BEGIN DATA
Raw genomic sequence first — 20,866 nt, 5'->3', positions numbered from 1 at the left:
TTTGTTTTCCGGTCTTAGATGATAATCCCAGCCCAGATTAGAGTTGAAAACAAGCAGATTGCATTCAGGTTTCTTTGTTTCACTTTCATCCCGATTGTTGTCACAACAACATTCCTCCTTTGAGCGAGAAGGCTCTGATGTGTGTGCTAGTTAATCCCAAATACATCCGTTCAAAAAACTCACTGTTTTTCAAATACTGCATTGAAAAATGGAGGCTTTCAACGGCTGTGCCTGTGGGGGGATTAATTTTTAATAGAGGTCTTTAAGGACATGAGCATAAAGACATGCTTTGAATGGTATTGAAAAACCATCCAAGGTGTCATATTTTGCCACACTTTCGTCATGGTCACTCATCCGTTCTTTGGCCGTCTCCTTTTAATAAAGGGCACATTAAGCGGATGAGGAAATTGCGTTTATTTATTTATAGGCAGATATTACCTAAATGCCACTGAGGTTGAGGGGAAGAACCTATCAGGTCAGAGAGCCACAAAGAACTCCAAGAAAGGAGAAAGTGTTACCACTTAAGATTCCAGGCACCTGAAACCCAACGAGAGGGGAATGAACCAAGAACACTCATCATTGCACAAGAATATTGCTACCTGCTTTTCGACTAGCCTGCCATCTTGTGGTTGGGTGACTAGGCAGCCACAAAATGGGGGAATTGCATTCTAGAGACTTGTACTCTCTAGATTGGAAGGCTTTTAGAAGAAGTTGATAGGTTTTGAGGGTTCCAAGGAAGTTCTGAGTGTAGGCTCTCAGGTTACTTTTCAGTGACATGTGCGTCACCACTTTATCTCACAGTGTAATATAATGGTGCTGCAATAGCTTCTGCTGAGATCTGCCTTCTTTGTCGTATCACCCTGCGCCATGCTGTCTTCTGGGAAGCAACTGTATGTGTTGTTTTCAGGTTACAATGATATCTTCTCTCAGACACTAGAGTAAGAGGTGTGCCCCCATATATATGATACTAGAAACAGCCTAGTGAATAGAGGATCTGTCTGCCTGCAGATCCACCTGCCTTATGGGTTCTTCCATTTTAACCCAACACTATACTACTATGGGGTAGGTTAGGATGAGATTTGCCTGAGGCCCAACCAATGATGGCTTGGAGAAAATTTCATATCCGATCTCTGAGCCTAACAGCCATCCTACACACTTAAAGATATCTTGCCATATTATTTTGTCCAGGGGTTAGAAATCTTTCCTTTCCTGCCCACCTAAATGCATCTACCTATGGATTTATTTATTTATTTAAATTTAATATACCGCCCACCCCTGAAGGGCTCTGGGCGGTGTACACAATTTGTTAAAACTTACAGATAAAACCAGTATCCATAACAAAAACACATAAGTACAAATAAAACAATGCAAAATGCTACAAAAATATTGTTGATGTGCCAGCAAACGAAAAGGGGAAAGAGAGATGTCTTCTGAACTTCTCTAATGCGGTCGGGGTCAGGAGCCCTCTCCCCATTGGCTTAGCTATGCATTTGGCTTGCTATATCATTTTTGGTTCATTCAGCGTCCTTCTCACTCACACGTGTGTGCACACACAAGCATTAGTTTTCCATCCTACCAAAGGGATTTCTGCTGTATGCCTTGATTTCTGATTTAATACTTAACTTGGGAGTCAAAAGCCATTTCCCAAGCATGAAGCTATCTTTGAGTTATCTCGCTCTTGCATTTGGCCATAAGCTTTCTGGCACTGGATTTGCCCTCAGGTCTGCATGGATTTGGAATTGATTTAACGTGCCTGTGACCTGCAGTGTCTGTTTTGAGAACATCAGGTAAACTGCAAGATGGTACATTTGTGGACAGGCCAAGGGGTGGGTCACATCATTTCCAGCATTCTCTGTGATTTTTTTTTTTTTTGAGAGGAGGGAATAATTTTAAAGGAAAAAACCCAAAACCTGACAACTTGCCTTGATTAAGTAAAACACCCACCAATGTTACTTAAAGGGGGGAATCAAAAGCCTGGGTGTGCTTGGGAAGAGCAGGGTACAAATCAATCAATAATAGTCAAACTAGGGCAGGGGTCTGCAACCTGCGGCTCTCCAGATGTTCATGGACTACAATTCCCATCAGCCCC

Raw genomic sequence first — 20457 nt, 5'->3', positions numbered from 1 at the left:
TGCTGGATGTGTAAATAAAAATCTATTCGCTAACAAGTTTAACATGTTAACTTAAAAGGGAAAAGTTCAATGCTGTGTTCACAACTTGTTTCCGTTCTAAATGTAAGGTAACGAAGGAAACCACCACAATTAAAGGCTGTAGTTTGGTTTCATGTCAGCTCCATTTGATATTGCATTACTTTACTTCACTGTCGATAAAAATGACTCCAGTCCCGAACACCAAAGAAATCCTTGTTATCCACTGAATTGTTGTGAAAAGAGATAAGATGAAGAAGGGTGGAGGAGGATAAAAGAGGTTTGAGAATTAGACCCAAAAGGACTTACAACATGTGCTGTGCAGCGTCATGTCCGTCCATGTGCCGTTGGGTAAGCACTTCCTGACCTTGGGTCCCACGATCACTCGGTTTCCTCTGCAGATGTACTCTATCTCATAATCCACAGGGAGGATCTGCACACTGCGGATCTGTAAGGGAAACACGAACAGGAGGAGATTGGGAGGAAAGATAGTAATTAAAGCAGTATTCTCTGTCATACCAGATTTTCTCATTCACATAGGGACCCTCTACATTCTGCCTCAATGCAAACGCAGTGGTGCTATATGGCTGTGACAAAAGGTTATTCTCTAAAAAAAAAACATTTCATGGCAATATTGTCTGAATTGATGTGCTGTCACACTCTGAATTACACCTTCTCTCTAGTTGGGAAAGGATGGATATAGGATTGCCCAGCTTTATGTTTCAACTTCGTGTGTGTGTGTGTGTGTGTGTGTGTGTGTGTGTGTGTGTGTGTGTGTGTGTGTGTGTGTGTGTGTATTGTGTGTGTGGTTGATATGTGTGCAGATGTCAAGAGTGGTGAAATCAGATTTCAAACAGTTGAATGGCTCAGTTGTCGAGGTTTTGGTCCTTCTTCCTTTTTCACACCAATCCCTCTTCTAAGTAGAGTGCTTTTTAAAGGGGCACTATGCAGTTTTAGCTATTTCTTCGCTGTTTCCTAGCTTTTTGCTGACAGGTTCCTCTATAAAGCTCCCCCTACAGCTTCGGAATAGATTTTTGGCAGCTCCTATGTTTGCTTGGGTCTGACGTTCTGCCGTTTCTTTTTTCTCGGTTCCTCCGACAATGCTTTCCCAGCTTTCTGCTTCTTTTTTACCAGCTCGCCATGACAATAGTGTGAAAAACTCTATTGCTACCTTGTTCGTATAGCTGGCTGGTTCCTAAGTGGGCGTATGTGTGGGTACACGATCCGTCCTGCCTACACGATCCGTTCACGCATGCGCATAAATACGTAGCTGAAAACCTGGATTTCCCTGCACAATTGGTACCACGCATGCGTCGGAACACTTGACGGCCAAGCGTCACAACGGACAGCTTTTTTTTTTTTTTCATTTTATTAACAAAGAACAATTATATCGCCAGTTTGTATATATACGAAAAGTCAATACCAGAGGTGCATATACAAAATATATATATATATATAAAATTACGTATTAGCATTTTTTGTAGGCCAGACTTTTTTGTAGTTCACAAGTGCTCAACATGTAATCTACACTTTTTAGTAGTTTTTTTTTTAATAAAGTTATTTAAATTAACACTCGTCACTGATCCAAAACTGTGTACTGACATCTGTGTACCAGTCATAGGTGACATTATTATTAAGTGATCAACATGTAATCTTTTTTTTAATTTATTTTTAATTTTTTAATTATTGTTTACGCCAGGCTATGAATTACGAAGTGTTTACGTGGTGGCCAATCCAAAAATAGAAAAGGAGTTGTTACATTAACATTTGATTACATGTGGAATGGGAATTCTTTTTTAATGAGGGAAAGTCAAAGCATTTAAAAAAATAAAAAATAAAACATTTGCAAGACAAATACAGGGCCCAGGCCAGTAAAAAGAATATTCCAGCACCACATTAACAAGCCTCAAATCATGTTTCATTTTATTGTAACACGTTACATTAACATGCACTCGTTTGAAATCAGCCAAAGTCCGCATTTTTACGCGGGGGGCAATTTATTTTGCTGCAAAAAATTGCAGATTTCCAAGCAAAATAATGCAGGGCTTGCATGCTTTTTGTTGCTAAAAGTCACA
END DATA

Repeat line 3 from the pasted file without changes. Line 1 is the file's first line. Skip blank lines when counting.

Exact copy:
Raw genomic sequence first — 20457 nt, 5'->3', positions numbered from 1 at the left: